Division of royalties
Revised bill


The word 'royalty' was historically used to imply the payment of compensation to the monarch or other member of the nobility in relation to activities carried out on their lands (eg, fishing or hunting), the use of their infrastructure (eg, bridges or mills) or the extraction of natural resources (eg, wood, water or minerals). Over time, the term has been gradually adapted to include the compensation due to a government for natural resources within that country.

For a federative republic such as Brazil, it would be logical to conclude that royalties should be evenly distributed among all the country's states and cities, since their original beneficiary would be the federal union. However, the Brazilian Constitution provides oil-producing states and municipalities with the right to receive a larger share of such compensation as indemnification for allowing potentially hazardous activities to be carried out in their jurisdiction.

This has led to imbalances between the share of royalties attributable to each Brazilian state and municipality and caused entire cities to be built and developed using the proceeds from oil and gas royalties. In 2011 Rio de Janeiro alone received nearly R5 billion (approximately $2.5 billion) in royalties.

Division of royalties

Under the Petroleum Law (9.478/1997) the royalties and the special participation fee (an additional tax, ranging from 0% to 40%, which is levied on high-yielding or profitable fields) were distributed as follows.

5% royalties (levied on high exploratory risk areas)5% to 10% royalties (levied on lower exploratory risk areas)Special participation fee
Producing states30%22.5%40%
Producing municipalities30%22.5%10%
Municipalities affected by exploration and production activities10%7.5%-
Non-producing states and municipalities10%7.5%-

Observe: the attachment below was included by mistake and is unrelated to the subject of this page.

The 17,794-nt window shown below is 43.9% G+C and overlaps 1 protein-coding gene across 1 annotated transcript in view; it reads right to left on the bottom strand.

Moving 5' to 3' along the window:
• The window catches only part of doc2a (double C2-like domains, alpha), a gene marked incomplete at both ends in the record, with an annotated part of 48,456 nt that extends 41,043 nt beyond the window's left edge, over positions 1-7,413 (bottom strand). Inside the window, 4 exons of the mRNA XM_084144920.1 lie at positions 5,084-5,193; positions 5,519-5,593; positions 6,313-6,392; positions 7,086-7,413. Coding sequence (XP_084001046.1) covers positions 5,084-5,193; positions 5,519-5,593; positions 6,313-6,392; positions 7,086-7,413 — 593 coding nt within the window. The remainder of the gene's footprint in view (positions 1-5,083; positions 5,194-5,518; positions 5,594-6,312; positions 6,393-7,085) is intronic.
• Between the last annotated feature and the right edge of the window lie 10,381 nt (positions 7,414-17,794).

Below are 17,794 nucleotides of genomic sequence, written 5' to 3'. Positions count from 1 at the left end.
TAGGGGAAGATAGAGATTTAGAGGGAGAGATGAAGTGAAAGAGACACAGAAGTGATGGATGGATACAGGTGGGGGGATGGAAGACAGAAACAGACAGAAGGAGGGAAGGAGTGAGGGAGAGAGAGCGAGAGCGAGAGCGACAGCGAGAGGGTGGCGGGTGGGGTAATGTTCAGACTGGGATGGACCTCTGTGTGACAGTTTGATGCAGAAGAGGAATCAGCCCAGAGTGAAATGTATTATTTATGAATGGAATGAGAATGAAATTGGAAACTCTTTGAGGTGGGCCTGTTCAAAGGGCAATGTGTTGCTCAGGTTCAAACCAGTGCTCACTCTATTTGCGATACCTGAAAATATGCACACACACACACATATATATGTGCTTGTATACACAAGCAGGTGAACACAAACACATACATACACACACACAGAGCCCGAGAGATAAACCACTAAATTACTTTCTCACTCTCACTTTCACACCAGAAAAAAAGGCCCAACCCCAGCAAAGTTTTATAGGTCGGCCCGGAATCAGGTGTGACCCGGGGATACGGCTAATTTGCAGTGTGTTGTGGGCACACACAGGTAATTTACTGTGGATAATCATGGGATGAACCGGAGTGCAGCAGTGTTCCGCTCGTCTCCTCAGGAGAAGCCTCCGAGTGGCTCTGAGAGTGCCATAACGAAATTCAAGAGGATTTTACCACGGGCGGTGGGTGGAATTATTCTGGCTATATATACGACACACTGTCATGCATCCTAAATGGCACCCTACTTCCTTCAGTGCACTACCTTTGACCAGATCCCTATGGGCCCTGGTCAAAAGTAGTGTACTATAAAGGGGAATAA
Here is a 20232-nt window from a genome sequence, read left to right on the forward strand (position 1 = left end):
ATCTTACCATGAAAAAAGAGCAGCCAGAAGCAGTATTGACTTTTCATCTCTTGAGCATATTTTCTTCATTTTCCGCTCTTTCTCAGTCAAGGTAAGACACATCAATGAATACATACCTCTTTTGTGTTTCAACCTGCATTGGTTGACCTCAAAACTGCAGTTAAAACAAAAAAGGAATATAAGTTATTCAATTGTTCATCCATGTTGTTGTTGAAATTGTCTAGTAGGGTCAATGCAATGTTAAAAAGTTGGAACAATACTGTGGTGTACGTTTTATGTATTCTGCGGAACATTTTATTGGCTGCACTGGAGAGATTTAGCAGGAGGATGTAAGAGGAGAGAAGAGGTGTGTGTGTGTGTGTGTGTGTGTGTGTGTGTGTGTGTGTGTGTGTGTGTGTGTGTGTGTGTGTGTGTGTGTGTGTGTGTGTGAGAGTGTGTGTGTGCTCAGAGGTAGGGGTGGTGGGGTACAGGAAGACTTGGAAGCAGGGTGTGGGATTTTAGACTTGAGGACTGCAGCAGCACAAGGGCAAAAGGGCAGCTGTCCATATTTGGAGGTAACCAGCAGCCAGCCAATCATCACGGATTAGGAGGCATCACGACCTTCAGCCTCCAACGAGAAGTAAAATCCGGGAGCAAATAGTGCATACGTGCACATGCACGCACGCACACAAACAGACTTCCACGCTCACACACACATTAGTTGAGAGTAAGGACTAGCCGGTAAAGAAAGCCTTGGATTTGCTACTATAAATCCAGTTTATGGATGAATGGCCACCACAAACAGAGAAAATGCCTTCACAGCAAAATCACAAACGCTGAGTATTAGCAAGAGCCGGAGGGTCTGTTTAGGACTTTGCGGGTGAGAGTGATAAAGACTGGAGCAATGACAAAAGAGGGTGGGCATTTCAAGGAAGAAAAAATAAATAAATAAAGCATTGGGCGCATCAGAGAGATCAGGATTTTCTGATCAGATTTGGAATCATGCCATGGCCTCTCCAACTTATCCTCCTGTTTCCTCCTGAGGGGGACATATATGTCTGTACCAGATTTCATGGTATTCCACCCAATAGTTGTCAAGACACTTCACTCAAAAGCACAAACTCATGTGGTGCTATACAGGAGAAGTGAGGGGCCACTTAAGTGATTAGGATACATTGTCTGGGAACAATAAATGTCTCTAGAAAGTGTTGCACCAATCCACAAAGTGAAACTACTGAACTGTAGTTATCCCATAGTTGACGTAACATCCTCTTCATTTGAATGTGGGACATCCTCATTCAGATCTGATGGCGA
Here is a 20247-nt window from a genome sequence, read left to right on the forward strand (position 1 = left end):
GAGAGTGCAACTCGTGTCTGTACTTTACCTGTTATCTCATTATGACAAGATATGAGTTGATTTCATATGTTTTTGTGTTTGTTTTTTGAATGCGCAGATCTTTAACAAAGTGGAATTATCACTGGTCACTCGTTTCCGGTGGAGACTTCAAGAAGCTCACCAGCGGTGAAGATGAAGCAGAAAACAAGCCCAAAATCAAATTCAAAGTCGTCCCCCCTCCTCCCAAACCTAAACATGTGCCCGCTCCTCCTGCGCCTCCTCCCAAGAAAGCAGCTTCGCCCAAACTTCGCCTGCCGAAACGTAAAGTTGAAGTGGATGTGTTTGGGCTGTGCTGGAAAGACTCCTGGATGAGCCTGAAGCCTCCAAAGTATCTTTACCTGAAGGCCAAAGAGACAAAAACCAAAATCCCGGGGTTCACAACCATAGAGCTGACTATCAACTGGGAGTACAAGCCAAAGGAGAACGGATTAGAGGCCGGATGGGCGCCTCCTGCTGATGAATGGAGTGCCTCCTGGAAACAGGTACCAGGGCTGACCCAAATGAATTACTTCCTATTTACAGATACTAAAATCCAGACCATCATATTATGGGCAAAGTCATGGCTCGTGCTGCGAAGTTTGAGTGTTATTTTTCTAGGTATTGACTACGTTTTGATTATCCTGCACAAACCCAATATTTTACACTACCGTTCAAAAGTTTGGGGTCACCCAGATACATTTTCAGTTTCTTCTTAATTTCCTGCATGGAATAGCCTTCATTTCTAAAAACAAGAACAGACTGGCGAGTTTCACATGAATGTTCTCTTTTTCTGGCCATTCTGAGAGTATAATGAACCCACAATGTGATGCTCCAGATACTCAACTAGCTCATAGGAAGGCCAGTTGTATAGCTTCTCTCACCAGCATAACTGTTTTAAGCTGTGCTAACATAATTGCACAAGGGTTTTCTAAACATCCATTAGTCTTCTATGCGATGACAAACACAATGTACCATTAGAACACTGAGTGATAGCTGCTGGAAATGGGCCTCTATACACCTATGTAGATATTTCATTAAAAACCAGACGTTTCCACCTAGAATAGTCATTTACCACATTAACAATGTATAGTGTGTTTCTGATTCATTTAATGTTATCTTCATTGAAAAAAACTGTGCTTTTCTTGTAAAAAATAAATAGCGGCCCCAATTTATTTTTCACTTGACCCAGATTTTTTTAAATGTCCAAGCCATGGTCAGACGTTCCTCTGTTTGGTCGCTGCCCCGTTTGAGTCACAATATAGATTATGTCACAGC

Federal union20%40%50%

The 2007 discovery of huge oil and gas reservoirs in the pre-salt layer offshore Brazil - especially in the states of Rio de Janeiro, Espirito Santo and Sao Paulo - shook up the oil industry and potentially placed Brazil among the world's leading oil and gas producers.

The combination of huge reservoirs, higher quality oil and a lower exploratory risk led to a new legal framework being drafted for the pre-salt area that enabled the government to keep a larger proportion of pre-salt profits, as detailed in the Pre-salt Law (12,351/2010).

However, with the topic in the headlines of every newspaper in Brazil and gaining recognition abroad, the non-producing states began to question the fairness of the royalty distribution regime, eventually forcing their representatives in Congress to embrace the cause.

Revised bill

In 2011 the Senate drafted Bill 448, which aimed at correcting the imbalance in the distribution of royalties and special participation fee. Under this new regime, which was intended to be effective retroactively, there was to be a significant increase in the proportion of royalties and special participation fee destined for the federal union and the non-producing states and municipalities.